War is inevitable.
Iran’s Return Handshake
An attack on Saudi oil production shows John Bolton was right.
Since President Trump withdrew from the 2015 Iran nuclear deal, the Islamic Republic has tested U.S. resolve with military escalation across the Middle East. Likely Iranian involvement in attacks on Saudi oil production over the weekend marks a new phase in this destabilizing campaign, and it’s no coincidence this happened as Mr. Trump is considering a softer approach to Tehran.
Saudi Arabia reduced daily oil production by about 5.7 million barrels after strikes against facilities in the country’s east on Saturday. Iran-backed Houthi rebels claimed credit, though Secretary of State Mike Pompeo tweeted that Iran was responsible and there was “no evidence the attacks came from Yemen.” Iran denies this, but it usually uses proxies to avoid a direct confrontation and there are no other plausible culprits.
This is more than a local dispute between two regional powers. The attacks have caused a roughly 5% reduction in global daily oil production. The Saudis have promised to dip into reserves to offset the losses, but oil prices could rise and harm an already fragile global economy if the Kingdom isn’t able to restore production fast enough.
American shale oil production can take up some of the slack but that would take time. Long-term damage to oil supplies would increase the pressure on the U.S. to ease sanctions on Iranian oil exports, which Mr. Trump has been considering.
The attack continues what is already a hot proxy war between Iran and Saudi Arabia, an important U.S. ally. The extent of the damage raises doubts about how well the Saudis can defend against future drone assaults. Saudi intelligence and air defenses don’t seem up to the job. Saudi revenues would be hurt by a reduction in oil output, and uncertainty will complicate an initial public offering of the country’s national oil company, Aramco.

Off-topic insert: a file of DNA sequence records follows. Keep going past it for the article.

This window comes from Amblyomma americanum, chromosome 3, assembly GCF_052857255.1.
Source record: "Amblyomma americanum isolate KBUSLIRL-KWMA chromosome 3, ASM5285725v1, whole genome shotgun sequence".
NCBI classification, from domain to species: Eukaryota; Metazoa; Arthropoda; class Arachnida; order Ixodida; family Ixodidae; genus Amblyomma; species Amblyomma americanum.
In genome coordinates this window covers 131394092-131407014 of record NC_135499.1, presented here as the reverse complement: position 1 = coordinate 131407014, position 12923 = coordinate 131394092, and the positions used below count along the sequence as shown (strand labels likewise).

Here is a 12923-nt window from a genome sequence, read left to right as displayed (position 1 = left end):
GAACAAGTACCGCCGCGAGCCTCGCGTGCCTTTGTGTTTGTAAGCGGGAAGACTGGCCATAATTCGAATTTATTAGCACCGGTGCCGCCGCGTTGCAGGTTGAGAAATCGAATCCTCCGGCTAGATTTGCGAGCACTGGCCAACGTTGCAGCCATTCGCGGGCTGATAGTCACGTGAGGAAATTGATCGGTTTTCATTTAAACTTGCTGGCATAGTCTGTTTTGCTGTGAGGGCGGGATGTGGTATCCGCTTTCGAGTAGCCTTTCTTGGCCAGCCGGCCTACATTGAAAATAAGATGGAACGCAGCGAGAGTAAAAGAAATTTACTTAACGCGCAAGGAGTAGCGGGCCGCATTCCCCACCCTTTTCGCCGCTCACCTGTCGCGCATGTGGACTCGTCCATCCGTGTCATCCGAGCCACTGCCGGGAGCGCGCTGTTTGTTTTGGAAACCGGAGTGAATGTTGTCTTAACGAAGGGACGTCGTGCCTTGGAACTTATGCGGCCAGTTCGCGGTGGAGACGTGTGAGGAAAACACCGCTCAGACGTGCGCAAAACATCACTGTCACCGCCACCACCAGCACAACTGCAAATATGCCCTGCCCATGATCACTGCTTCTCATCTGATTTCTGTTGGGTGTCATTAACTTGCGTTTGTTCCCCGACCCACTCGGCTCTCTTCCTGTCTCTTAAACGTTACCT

Even if the Houthis didn’t carry out this attack, Iran is backing their war against an Arab coalition in Yemen. The Houthis have become increasingly aggressive in attacking sites in Saudi Arabia and oil tankers in the Red Sea. If the Saudis cede Yemen to the Houthis, Iran will have won another proxy war, this one on the Arabian peninsula. The Saudis are far from ideal allies, but U.S. Senators who want to end U.S. support for Riyadh should consider the alternative of Iranian regional dominance.
The White House says Mr. Trump spoke with Saudi Crown Prince Mohammed bin Salman and pledged U.S. support. But the White House should be contemplating more than words.
The Iranians are probing Mr. Trump as much as the Saudis. They are testing his resolve to carry out his “maximum pressure” campaign, and they sense weakness. Iran shot down an American drone this summer, and Mr. Trump rejected advice for a military response. Qassem Soleimani, commander of Iran’s overseas Quds Force, has historically interpreted such restraint as a signal that he’s winning and can safely escalate.
Mr. Trump is also eager for direct talks with Iranian President Hassan Rouhani, and Mr. Pompeo floated a handshake meeting between the two at the coming United Nations General Assembly. Mr. Trump has even contemplated support for French President Emmanuel Macron ’s idea of paying the mullahs a $15 billion bribe for better behavior. The weekend attack is Iran’s return handshake.
U.S. sanctions have hurt Iran’s crude oil exports, but Tehran still earns hundreds of millions of dollars a month from other petroleum products. Senator Lindsey Graham says direct attacks on Iranian oil production should be considered, and the Islamic Republic needs to know that is not off the table.
The Saudi coalition also needs more help interdicting Iranian arms shipments to the Houthis. Americans are understandably wary of deeper involvement in Yemen, but a victory for Iran and the rise of a Hezbollah-like regime in Sana’a will harm U.S. security interests. Think another Syria and Lebanon.
Mr. Trump might also apologize to John Bolton, who warned repeatedly that Iran would take advantage of perceived weakness in the White House. Mr. Bolton resigned last week over policy differences, notably on Iran. The weekend’s events proved the former adviser right. The Trump Administration’s pressure campaign has been working, and abandoning it now would encourage Tehran to take more military risks.
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